When people have appeared, they’ve given one another a wide berth. So un-Italian. Normally, people charge into each other and greet with affection, shaking hands, kissing and embracing. Italy is a touchy-feely society. We tend to trust our senses and intuition more than grand ideas (those are Germany’s trademark). For us, life is food, wine, music, arts, design, landscape; the smell of the countryside; the warmth of one’s family, and the embrace of friends. Those involve our mouths, our noses, our ears, our eyes, our hands. Fear of Covid-19 forces us to repudiate those senses. It’s painful.New York Times (March 12, 2020)
At this point, we are facing a global pandemic. Countries that believe that they can ride this out are badly mistaken. Most humans in the world have no acquired immunity for COVID and given the power of the community spread not doing a lockdown, social distancing (i.e. cancelling of all mass events and minimizing human contact) and aggressive testing and treatment will result in a huge jump in the death toll. Surely, the social costs of the virus are huge as humans are social animals, yet we are told to reduce social interactions that are face-to-face. For the small minority of people, who are adept hermits, life may not change that much, but for most of the rest of society, the COVID pandemic will be very disruptive. One of the few silver linings is that an enforced hermit lifestyle can result in more contemplation and taking things more lightly, which could result in long-term social changes. Less work, more contemplation.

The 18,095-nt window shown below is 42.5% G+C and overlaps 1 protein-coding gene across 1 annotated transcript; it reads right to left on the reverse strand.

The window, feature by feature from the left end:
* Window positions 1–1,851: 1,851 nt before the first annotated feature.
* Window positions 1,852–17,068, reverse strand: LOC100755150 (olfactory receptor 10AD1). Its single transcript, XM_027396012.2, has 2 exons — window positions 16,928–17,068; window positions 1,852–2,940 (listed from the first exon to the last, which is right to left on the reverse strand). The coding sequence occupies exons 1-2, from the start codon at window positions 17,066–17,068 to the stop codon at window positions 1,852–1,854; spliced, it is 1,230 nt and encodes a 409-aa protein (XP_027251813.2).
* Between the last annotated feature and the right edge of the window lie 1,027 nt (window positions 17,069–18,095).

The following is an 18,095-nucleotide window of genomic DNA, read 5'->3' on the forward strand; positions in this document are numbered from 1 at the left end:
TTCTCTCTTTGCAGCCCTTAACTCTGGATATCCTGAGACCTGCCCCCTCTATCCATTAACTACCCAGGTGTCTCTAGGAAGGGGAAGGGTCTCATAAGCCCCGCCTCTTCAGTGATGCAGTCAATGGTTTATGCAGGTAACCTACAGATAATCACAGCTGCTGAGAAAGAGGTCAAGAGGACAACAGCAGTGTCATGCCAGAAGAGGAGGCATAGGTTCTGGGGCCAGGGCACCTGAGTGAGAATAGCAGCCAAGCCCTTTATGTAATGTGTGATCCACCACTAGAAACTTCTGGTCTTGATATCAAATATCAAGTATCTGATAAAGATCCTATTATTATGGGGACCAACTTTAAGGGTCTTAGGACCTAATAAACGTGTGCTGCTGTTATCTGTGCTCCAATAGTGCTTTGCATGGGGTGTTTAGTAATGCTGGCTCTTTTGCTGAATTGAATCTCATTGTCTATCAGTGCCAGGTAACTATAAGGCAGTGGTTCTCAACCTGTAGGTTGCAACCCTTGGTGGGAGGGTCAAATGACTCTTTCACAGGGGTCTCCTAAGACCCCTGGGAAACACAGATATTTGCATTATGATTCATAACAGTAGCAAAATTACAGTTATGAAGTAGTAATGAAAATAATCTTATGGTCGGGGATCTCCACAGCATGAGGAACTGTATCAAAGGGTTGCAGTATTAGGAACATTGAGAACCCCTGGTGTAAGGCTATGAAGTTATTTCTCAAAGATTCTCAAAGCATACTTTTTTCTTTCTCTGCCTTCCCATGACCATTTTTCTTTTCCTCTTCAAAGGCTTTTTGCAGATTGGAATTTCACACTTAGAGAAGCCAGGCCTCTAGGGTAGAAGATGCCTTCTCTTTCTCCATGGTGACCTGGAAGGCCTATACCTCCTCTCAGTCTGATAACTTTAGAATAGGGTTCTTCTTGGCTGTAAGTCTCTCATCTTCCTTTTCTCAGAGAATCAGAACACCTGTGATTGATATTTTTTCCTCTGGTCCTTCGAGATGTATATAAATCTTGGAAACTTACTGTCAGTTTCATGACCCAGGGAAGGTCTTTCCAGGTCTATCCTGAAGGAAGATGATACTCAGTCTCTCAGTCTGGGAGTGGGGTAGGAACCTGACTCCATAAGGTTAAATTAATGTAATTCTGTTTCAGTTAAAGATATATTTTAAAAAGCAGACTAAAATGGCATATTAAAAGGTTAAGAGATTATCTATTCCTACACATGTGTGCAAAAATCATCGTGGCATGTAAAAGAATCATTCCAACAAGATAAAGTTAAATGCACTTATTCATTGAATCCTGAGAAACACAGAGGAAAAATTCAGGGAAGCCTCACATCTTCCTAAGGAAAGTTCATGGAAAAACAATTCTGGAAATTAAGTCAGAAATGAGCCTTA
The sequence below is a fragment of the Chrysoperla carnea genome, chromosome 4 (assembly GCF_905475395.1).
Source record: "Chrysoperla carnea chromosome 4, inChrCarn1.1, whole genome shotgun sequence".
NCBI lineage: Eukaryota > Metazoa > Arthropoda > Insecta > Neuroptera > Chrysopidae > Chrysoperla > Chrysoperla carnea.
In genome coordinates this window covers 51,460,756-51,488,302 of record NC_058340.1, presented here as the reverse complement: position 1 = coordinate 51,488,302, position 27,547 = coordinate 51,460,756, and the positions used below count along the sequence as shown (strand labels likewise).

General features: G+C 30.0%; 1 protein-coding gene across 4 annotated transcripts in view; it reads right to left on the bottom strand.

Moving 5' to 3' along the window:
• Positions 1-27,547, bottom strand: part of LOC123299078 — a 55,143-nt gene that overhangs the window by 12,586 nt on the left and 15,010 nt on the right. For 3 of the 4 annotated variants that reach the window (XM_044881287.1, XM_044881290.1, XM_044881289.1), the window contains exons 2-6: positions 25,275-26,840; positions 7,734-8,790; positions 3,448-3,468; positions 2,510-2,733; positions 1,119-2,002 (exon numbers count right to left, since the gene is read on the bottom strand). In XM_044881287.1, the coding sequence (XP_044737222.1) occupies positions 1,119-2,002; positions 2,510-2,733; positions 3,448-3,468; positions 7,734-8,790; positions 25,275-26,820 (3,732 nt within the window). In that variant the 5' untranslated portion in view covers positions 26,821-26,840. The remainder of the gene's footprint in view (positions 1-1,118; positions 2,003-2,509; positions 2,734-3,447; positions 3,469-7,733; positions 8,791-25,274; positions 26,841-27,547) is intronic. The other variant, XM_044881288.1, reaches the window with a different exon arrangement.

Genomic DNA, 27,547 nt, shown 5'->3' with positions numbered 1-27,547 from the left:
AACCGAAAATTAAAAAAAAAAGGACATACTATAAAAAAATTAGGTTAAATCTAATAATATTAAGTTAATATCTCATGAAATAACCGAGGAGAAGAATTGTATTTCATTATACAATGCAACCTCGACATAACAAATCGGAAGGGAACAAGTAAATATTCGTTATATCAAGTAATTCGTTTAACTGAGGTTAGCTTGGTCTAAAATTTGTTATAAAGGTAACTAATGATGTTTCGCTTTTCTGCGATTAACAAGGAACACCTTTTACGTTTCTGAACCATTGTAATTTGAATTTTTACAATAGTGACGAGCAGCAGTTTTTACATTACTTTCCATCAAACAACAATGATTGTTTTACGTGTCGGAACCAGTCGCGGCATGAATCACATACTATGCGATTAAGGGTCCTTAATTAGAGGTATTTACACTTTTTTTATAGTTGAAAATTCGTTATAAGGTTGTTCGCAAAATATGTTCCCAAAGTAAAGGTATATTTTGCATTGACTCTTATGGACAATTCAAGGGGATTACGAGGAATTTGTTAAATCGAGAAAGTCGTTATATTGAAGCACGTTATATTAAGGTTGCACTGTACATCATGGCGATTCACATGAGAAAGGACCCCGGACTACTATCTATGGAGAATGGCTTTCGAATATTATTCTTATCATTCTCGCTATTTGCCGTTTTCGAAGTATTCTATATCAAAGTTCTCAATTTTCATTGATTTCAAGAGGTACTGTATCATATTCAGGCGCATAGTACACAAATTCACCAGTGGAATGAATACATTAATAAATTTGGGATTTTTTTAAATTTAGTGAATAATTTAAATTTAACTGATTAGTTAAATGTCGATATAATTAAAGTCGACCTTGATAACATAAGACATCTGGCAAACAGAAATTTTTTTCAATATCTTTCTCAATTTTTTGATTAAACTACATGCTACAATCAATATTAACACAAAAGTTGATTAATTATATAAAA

To allow the health systems to cope with the patient-intake the spread of the disease has to be extended for as long as possible, which is the meaning of “flattening the curve”. Flattening the curve does not necessarily mean that the virus will be contained (i.e. preventing the exposure to the virus). We are in mitigation stage and that assumes the need for herd immunity, i.e. 60% of the population must be exposed to the disease and acquire immunity to make further spread to the rest of the population unlikely. On the other hand, if as is the case in China, the exposure can be limited, then herd immunity might not be required to root out COVID. Containment, if feasible, is still the preferred route as it would lower the death toll, although it is difficult because once life returns to normal it takes only one infectious person to repeat the ordeal.